The younger generations search for opportunities where they can grow their skill set without having to sacrifice every other area of their life. As an employer, it is imperative to understand this desired balance. Positions that lack the needed support, tools or technology often will be a red flag to the Gen X or Y candidate. The reward for accepting such a position clearly has to outweigh the perceived imbalance it may cause in their life.

Skills path

Most people are familiar with the term ‘career path.’ The Baby Boomer generation experienced a marketplace where preordained opportunities existed to climb the corporate ladder within the same company. Today’s younger generations generally do not have such consistent opportunities before them. More importantly, many of the younger generation do not subscribe to the same loyalty as the Baby Boomers.

Gen X and Y candidates are looking for a ‘skills path.’ They desire to understand what skills are needed to be successful in the position today. The long-term incentive is to understand what skills they will personally develop or acquire within the company. They prefer a horizontal management structure and respond to personal skill development. Titles are out. Responsibilities are in. It is imperative to share with the candidates the responsibilities they will inherit as their skills become more advanced over their tenure with the company.

Sherpa managers

As mentioned, the younger generations have a fairly horizontal view of the org chart – whether accurate or not. We have seen this approach wreak havoc in an office dominated by Baby Boomers. The Baby Boomers expect an almost military-style chain of command while the younger generations have a more fluid approach to positions of authority.

Gen X and Y highly value the manager–employee relationship. They view their manager as a guide – an experienced Sherpa to make sure they are on the right path. In debriefing Gen X and Y employees after they are hired, the vast majority consistently mention the impression of their manager as having the most influence on their decision to join the company. The hiring manager needs to connect with the Gen X and Y candidate on a personal level during the interview process. Clearly the manager–employee relationship is a two-way street so this approach affords the hiring manager a beneficial insight into the candidate also.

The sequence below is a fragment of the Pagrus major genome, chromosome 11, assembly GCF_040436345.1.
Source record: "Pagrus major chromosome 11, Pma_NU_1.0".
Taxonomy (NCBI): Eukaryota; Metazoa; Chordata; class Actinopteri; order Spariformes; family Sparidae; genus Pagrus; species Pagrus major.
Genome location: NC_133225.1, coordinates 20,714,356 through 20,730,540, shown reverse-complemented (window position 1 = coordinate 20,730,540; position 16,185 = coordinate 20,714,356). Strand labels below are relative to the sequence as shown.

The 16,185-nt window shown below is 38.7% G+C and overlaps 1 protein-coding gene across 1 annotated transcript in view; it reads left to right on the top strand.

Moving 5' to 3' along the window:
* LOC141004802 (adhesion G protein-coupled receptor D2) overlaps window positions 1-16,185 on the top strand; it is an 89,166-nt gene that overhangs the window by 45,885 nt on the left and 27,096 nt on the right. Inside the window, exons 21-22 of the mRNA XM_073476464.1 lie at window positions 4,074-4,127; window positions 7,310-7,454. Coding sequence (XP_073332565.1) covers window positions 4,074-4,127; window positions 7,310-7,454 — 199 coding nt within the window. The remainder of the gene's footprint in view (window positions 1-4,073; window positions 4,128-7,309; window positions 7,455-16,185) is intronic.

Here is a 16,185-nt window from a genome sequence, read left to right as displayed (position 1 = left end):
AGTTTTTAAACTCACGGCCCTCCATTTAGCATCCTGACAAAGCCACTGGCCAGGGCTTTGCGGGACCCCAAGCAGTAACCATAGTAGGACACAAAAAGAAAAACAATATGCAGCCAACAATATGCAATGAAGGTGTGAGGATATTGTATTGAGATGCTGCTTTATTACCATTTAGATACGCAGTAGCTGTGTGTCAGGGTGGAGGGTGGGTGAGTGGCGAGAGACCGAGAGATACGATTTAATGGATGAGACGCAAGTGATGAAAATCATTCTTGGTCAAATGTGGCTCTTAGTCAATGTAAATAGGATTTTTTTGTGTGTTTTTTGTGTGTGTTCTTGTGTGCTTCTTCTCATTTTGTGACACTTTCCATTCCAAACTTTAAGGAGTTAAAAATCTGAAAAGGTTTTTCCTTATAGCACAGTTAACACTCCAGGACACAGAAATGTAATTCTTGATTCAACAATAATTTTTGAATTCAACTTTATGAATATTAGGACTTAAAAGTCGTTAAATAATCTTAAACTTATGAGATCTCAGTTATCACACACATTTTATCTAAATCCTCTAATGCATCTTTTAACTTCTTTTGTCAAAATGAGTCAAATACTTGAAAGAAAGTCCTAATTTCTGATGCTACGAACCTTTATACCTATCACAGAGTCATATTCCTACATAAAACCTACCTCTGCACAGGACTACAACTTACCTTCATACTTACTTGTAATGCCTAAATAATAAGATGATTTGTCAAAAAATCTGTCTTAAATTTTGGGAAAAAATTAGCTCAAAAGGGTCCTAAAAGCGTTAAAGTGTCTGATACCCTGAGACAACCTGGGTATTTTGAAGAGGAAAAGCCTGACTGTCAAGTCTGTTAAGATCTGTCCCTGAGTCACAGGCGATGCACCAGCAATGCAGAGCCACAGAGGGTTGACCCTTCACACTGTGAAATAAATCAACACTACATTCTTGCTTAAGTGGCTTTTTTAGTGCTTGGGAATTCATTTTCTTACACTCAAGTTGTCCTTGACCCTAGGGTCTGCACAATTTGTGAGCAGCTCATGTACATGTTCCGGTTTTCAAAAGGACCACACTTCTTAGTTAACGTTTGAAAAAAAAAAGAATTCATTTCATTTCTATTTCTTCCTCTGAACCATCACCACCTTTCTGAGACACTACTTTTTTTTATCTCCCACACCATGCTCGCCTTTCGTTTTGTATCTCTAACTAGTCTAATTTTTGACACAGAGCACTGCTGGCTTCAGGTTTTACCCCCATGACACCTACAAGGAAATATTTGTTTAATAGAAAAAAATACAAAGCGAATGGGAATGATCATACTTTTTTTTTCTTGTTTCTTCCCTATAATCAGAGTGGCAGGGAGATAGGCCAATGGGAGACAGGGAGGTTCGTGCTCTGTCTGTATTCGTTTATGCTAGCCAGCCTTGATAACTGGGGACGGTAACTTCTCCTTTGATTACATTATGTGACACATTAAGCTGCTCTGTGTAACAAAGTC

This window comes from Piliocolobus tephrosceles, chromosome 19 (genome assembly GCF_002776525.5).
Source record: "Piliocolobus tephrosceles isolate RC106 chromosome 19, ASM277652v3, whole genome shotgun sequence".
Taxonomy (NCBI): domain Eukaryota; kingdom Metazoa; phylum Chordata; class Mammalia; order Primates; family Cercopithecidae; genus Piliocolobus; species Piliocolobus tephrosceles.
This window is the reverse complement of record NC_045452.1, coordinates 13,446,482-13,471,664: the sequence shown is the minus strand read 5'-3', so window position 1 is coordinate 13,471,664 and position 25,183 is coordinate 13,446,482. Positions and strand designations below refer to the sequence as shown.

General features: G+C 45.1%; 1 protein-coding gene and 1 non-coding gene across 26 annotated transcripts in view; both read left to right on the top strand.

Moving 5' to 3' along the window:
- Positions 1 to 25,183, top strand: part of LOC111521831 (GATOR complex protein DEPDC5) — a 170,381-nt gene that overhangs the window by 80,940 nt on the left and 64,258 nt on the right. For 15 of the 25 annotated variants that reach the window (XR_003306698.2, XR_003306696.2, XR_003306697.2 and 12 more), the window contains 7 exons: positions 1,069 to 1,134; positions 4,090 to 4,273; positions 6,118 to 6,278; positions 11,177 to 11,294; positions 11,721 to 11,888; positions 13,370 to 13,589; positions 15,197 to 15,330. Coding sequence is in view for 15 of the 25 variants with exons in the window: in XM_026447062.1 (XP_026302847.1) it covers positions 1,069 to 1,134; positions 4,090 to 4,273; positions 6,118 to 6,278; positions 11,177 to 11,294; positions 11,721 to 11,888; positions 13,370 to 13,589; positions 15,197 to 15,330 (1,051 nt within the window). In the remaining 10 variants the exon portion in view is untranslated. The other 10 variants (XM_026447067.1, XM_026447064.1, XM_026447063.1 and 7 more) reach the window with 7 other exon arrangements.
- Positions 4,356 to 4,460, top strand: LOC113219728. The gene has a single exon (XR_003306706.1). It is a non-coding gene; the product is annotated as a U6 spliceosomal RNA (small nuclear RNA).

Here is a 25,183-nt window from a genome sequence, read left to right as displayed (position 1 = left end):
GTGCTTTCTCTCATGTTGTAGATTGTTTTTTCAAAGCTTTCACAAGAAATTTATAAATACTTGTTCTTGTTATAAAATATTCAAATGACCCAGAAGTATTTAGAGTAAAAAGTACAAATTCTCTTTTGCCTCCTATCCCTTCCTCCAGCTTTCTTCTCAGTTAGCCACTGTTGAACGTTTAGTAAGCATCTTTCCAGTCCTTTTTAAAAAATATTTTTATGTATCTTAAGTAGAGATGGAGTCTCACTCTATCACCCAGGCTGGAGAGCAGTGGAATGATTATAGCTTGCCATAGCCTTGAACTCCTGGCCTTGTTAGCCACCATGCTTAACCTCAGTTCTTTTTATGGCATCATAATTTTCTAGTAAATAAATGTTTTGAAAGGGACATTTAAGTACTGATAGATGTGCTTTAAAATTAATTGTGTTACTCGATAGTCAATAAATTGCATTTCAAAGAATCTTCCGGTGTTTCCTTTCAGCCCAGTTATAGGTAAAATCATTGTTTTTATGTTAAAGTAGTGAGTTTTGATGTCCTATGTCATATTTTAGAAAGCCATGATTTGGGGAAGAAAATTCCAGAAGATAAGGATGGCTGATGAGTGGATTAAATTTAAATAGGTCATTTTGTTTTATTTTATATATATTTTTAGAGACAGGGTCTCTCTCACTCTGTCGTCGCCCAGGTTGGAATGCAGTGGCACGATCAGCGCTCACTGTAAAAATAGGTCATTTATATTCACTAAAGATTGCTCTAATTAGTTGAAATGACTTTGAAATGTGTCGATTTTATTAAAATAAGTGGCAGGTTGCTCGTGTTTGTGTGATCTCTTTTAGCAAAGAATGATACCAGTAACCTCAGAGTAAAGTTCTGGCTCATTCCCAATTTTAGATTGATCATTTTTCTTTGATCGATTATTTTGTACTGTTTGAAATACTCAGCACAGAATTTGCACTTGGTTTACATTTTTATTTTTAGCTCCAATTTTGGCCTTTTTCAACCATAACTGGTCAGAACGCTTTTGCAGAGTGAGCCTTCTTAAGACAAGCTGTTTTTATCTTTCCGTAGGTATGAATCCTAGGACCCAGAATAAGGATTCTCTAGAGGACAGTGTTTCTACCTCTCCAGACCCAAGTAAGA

Work smarter, not harder

These generations are plugged-in to technology, from Bluetooth to Blackberry. They have spent much of their working career, even entire lives for some, having internet information available to them at a moment’s notice. This fact can work against employers in that these younger candidates are savvy about internet job boards and have a tendency to always have an eye out for new opportunities.

However, the upside of this technological ability is far greater. A subtle item we have observed among Gen X and Y candidates is their strategic thinking. Their youthful age belies the fact that they have sharp minds for understanding macro markets. We have seen these younger candidates ask amazingly insightful questions that make the hiring managers pause during the interview. We have also seen strong candidates pass on opportunities because they were sceptical of the hiring company’s shallow business plans.

The Gen X workforce will be ascending into prominent management positions at a brisk pace over the next five years. The next wave of change will occur in the management ranks as they shift the hiring process away from the Baby Boomer approach. The aforementioned topics will move to the forefront of the hiring process as the newly crowned Gen X managers hire the Gen Y employees. Until that happens, progressive companies will perceive these current shifts and adjust their hiring tactics in advance.